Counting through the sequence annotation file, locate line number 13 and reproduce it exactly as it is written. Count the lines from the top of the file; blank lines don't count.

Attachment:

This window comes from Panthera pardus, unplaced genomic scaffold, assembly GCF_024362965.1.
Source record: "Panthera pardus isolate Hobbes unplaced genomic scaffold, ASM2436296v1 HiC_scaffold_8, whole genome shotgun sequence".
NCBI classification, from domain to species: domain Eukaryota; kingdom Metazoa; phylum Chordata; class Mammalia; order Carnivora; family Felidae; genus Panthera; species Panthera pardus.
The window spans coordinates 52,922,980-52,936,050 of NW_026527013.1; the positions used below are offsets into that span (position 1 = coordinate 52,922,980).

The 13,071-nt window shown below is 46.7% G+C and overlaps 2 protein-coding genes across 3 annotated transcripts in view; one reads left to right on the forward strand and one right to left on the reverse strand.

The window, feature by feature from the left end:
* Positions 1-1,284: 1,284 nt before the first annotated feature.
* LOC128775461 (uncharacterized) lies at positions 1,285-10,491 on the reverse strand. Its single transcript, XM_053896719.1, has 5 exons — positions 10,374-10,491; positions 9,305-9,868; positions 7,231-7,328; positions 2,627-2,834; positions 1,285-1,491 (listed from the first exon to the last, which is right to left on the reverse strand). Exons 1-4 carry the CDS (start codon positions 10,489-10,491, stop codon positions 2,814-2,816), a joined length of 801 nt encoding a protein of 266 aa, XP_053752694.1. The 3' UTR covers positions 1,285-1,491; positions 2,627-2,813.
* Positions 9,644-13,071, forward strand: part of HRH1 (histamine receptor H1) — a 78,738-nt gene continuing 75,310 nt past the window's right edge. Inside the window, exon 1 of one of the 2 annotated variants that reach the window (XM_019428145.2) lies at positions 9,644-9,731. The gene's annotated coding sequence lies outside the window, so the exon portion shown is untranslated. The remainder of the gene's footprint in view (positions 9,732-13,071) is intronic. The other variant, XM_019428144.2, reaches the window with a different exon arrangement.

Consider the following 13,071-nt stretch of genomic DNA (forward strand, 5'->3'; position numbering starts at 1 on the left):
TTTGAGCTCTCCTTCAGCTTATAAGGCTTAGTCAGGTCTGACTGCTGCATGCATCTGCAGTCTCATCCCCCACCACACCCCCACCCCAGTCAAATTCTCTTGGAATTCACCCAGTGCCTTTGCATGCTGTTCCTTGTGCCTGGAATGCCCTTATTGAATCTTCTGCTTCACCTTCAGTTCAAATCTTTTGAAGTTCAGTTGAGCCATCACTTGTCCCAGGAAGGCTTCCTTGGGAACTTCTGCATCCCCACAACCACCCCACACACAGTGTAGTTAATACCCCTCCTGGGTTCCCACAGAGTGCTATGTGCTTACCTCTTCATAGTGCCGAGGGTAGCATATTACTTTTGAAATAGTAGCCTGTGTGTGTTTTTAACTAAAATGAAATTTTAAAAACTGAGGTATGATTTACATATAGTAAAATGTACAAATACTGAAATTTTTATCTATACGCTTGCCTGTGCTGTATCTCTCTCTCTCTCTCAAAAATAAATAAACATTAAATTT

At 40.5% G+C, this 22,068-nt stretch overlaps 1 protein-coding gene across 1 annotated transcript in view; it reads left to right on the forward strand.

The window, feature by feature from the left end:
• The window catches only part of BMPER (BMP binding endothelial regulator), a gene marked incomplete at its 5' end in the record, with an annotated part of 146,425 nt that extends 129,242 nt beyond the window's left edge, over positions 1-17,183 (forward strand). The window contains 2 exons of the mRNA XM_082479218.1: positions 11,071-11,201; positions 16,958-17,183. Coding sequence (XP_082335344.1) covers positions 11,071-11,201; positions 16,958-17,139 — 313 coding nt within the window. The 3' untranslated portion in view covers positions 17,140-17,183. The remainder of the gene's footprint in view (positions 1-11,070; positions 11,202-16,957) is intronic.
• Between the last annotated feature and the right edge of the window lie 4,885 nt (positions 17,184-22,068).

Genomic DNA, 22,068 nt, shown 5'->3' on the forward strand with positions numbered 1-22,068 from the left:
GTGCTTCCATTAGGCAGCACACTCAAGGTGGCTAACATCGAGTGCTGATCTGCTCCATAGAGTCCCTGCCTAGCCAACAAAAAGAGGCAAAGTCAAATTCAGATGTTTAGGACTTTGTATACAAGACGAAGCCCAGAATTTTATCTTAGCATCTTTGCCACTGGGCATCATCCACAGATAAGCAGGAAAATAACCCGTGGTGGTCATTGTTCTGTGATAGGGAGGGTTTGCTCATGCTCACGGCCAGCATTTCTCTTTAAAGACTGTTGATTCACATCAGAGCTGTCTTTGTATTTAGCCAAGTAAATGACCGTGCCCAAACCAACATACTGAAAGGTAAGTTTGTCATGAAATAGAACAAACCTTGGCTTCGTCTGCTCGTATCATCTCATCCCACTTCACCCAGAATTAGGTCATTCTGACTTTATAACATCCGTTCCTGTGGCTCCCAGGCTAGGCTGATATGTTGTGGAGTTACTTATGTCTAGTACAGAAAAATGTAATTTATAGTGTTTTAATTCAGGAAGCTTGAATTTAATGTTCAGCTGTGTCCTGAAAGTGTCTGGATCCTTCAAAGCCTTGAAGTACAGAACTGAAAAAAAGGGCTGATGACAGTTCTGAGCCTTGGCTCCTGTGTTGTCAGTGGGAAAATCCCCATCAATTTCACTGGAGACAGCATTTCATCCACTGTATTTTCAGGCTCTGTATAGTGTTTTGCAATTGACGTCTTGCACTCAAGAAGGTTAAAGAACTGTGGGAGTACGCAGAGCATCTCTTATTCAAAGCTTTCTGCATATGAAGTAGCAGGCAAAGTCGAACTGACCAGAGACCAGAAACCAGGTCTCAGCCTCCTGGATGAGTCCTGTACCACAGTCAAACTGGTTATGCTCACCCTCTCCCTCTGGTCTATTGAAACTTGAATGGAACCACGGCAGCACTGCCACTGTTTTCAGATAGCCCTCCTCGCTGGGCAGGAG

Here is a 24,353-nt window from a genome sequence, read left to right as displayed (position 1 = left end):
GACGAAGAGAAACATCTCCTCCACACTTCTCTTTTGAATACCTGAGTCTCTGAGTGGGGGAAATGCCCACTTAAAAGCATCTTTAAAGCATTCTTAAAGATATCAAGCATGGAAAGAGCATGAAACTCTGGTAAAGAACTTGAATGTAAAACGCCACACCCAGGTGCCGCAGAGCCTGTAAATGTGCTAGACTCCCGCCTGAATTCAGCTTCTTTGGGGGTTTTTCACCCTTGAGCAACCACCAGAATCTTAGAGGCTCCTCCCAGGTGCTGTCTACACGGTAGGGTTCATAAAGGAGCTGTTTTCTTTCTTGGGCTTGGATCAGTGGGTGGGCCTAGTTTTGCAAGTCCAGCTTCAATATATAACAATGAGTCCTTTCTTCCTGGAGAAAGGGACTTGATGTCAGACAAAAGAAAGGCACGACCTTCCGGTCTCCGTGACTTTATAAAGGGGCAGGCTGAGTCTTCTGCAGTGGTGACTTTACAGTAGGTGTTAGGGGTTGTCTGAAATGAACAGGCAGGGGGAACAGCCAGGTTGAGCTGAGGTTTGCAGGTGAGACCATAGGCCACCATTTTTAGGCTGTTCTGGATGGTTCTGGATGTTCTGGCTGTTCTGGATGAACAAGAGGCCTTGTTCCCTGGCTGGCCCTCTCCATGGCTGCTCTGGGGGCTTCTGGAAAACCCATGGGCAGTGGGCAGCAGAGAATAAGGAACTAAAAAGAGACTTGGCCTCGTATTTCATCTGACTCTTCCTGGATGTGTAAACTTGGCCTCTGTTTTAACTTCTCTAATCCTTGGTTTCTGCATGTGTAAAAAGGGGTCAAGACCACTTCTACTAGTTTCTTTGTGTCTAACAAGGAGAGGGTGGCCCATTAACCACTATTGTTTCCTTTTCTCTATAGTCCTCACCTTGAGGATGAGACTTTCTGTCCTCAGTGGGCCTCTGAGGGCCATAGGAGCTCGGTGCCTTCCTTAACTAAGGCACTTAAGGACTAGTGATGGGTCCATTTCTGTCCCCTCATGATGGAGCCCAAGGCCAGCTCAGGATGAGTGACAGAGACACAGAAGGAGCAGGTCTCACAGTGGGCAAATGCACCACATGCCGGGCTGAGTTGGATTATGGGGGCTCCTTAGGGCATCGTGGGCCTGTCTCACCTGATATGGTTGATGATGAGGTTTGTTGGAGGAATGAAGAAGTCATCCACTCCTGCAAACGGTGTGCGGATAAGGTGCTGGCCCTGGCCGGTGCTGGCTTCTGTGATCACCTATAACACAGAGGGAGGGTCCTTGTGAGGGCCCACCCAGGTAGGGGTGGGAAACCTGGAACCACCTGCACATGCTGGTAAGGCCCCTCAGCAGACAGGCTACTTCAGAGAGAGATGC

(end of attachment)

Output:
The window, feature by feature from the left end: